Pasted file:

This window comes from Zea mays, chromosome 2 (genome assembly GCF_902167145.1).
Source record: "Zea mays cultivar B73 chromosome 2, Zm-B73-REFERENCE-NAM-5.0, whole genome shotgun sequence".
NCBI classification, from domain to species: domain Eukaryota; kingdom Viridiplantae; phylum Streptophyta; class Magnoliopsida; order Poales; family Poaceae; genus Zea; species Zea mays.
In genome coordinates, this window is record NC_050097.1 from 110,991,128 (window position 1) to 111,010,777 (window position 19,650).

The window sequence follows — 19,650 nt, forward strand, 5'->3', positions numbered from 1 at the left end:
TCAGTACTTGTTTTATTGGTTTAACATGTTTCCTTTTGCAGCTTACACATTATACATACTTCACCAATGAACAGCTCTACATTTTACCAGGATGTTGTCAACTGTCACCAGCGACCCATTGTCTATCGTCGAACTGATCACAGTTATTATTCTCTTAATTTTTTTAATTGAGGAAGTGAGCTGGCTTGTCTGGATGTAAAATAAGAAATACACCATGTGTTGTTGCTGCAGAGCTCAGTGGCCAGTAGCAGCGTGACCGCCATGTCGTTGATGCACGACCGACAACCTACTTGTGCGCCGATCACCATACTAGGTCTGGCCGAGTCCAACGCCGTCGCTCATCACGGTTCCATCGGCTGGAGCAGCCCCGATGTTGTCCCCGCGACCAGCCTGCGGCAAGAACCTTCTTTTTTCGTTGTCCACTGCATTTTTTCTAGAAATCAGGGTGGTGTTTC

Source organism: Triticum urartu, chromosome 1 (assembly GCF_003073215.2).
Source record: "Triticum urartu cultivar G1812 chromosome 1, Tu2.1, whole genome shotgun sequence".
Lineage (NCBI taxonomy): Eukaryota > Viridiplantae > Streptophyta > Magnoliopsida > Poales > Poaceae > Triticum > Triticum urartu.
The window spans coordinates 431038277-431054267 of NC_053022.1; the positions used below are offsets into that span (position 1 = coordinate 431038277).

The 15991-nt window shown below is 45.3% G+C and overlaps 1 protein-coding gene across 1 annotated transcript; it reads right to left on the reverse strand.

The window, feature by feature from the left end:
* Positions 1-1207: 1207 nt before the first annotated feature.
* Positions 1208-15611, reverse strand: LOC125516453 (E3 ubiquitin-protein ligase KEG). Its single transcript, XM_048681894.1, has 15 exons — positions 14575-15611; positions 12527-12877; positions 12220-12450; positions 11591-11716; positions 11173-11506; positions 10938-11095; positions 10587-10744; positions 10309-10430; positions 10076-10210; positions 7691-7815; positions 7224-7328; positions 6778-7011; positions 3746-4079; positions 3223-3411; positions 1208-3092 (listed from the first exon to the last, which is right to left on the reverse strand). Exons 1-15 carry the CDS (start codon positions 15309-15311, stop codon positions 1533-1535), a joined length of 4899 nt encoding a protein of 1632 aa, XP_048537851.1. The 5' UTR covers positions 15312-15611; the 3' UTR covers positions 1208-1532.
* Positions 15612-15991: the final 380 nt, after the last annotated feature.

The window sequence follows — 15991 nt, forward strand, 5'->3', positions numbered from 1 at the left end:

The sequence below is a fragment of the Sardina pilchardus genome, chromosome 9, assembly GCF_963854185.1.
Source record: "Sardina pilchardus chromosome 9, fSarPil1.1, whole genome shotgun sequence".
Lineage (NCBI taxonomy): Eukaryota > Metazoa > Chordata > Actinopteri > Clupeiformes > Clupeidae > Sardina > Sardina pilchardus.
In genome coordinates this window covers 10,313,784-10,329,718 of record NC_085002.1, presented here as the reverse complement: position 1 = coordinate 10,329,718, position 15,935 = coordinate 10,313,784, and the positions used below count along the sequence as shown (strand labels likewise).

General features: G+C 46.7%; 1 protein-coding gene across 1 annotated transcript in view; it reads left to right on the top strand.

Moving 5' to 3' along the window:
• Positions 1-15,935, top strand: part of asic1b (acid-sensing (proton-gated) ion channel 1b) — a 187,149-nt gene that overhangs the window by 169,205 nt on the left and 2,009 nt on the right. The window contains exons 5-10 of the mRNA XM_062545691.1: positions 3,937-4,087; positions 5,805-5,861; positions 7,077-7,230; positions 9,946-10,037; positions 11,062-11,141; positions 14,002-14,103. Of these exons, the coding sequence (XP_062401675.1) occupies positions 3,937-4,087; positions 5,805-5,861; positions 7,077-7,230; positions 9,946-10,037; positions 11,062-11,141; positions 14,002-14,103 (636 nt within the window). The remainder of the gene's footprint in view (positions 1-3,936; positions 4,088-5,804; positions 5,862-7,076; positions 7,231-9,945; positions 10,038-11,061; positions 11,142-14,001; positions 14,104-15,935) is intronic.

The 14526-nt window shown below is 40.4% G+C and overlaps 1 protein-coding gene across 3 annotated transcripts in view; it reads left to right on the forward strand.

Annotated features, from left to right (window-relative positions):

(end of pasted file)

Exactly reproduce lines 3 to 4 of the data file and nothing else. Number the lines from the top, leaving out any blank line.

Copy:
NCBI classification, from domain to species: domain Eukaryota; kingdom Viridiplantae; phylum Streptophyta; class Magnoliopsida; order Poales; family Poaceae; genus Zea; species Zea mays.
In genome coordinates, this window is record NC_050097.1 from 110,991,128 (window position 1) to 111,010,777 (window position 19,650).